Photograph courtesy of Chetan Soni, 2009 UNCCD Photo Contest.
The 2017 Future Policy Award (FPA) identifies and honors policies and laws around the world that are effectively combating desertification and land degradation. Each year, the World Future Council—50 global leaders from governments, parliaments, civil society, academia, business, and the arts—identifies one topic on which policy progress is particularly urgent. This year, in partnership with the U.N. Convention to Combat Desertification (UNCCD), laws and policies were evaluated that address the topic of desertification.
“Desertification and land degradation are a threat to food security, livelihoods, and the health of hundreds of millions of people. According to U.N. Water, 40 percent of the world’s population (up to 2.8 billion people) are now living in water-scarce regions. Twenty-five percent of all land globally is highly degraded and fifty-two percent of land used for agriculture is moderately or severely affected by soil degradation,” says Ingrid Heindorf, Policy Officer of the Future Policy Award. “The Future Policy Award, which highlights issues on which policy progress is particularly urgent, could help to turn the tide.”
A call for nominations was sent to more than 600 experts from intergovernmental organizations, nonprofit organizations, research institutions, government agencies, and other notable institutions active in addressing desertification. In order to qualify, policies must specifically contribute towards Sustainable Development Goal (SDG) target 15.3, to “combat desertification, restore degraded land and soil, including land affected by desertification, drought, and floods, and strive to achieve a land degradation-neutral world.”
Policies score highly in the FPA by advancing the sustainable use of resources while also addressing equity, the eradication of poverty, community participation, and the peaceful resolution of conflicts, adhering to the Seven Principles for Future-Just Lawmaking.
“The Future Policy Award is the only award which honors policies rather than people on an international level. Whilst hundreds of lobbyists work on parliamentarians to promote the interests of the few, we are focusing on supporting parliamentarians to save the common interest—with policies that are future-oriented, sustainable, and work for the local people,” says Heindorf.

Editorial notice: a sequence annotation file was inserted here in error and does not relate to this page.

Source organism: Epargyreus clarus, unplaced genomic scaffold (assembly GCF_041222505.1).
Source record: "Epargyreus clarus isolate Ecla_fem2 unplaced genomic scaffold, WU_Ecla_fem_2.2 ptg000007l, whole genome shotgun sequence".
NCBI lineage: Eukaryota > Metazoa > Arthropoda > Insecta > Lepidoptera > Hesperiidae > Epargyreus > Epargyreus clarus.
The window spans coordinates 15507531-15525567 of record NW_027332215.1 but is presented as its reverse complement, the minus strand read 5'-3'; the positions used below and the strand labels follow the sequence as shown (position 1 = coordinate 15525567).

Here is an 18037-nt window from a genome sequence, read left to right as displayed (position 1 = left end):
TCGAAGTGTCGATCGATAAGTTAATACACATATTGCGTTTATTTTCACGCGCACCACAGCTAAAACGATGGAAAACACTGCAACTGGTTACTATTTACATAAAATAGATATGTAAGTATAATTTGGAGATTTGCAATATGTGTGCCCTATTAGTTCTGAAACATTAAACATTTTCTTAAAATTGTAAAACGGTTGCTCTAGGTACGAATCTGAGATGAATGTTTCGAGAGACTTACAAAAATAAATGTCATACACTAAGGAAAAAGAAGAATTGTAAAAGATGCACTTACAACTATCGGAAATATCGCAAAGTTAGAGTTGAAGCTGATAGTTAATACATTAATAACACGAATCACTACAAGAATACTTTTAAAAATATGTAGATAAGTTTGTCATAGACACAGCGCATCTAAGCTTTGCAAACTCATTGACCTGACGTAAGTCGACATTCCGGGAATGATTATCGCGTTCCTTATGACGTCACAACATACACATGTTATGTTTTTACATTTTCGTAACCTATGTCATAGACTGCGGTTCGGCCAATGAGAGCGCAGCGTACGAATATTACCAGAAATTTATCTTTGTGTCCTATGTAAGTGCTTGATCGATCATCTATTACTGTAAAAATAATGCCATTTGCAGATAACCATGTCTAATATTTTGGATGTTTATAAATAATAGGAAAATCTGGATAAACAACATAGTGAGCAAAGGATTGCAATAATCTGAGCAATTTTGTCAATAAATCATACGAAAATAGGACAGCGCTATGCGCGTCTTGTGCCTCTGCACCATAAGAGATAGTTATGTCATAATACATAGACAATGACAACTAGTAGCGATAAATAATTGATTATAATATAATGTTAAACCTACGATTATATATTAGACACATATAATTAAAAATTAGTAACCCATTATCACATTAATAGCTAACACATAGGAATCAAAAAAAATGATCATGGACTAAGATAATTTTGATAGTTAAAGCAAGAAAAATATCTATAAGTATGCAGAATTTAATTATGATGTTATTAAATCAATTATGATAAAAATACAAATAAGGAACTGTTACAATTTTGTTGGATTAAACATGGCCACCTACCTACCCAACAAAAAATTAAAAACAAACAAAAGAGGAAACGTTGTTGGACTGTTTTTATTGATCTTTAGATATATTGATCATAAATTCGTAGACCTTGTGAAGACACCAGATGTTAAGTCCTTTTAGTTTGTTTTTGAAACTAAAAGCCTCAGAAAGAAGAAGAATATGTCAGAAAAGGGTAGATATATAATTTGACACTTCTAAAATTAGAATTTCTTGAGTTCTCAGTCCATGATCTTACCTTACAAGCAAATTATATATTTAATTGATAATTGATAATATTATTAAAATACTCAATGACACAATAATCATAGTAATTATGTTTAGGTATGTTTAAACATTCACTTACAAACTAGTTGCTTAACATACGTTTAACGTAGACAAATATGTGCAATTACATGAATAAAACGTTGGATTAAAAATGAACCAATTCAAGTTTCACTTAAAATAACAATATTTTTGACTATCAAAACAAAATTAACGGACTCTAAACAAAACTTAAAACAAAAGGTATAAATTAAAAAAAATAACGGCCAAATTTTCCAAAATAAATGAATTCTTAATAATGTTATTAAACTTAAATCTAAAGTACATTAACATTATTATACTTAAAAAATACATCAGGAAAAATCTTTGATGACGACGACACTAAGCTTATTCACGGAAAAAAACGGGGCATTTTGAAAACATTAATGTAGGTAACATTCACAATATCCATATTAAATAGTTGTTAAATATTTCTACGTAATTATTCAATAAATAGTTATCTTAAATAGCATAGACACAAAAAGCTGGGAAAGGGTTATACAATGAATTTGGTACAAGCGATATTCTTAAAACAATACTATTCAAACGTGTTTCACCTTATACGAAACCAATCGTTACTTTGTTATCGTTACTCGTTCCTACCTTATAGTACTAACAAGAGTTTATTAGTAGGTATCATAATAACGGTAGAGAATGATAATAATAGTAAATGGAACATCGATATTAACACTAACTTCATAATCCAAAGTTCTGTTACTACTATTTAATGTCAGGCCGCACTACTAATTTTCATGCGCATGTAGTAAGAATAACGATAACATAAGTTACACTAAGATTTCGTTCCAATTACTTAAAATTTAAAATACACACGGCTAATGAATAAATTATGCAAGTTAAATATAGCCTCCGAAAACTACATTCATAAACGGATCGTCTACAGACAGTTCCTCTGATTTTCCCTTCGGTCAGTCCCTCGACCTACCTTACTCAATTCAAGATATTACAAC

Ethiopia’s Tigray region took home the Gold Award with its unique collective action, voluntary labor, and youth-inclusive approach to land conservation. Through Mass Mobilization Campaigns and a Youth Responsive Land Policy, villagers in Tigray contribute up to 20 days per year of voluntary labor towards restoration and sustainable agriculture practices, and youth are provided access to land in exchange for restoring degraded communal lands. Since 1991, soil and water conservation activities have been undertaken on more than 2 million hectares, significantly decreasing erosion in the region.
Brazil took out the silver prize for its Cisterns Program, which was developed in 2003 and made law in 2013. This program empowers millions of the poor, rural residents to be in control of their own water needs, generate income, and enhance food security by using simple rainwater collection technology. China was also awarded the silver prize for its Law on Prevention and Control of Desertification (2002), the world’s first integrated law dedicated to combating desertification. China intends to rehabilitate 10 million hectares of desertified land in from 2016 to 2020, with the Law fortifying the country’s efforts.
The international jury granted three Bronze Awards to policy initiatives in Australia, Jordan, Niger. Australia’s Indigenous Protected Areas and Rangers Programmes engages more than 2,600 indigenous rangers across the country care for and protect the waters, biodiversity, and cultural values of a designated arid area. To date, 75 Indigenous Protected Areas make up 44.7 percent of Australia’s National Reserve System and have created the world’s largest contiguous area of protected arid land.
Jordan’s Updated Rangeland Strategy is enshrining the Middle East’s most widespread indigenous land tenure systems known as “Hima” into law. “Hima” signifies a natural area that is set aside permanently or seasonally for the public good and may not be privately owned. And Niger’s large-scale, cross-sectoral 3N Initiative called Nigeriens Nourishing Nigeriens, addresses land degradation and food security. The policy focuses on soil fertility by enhancing sustainable agricultural practices.
The FPA also allocates a Future Policy Vision Award to a policy that is highly likely to prove its effectiveness in the years to come. This year’s recipient is the international 4 per 1000 Initiative, which promotes farming techniques that combat climate change through increasing soil organic carbon.
The awards were presented at an award ceremony in September 2017 in cooperation with UNCCD in Ordos, China. Chinese Vice President Mr. Li Yuanchao, representatives from U.N. member states, and members of the media were present to turn the spotlight on the looming environmental challenge and effective responses. More information on the winning policies can be found in the 2017 Future Policy Award brochure.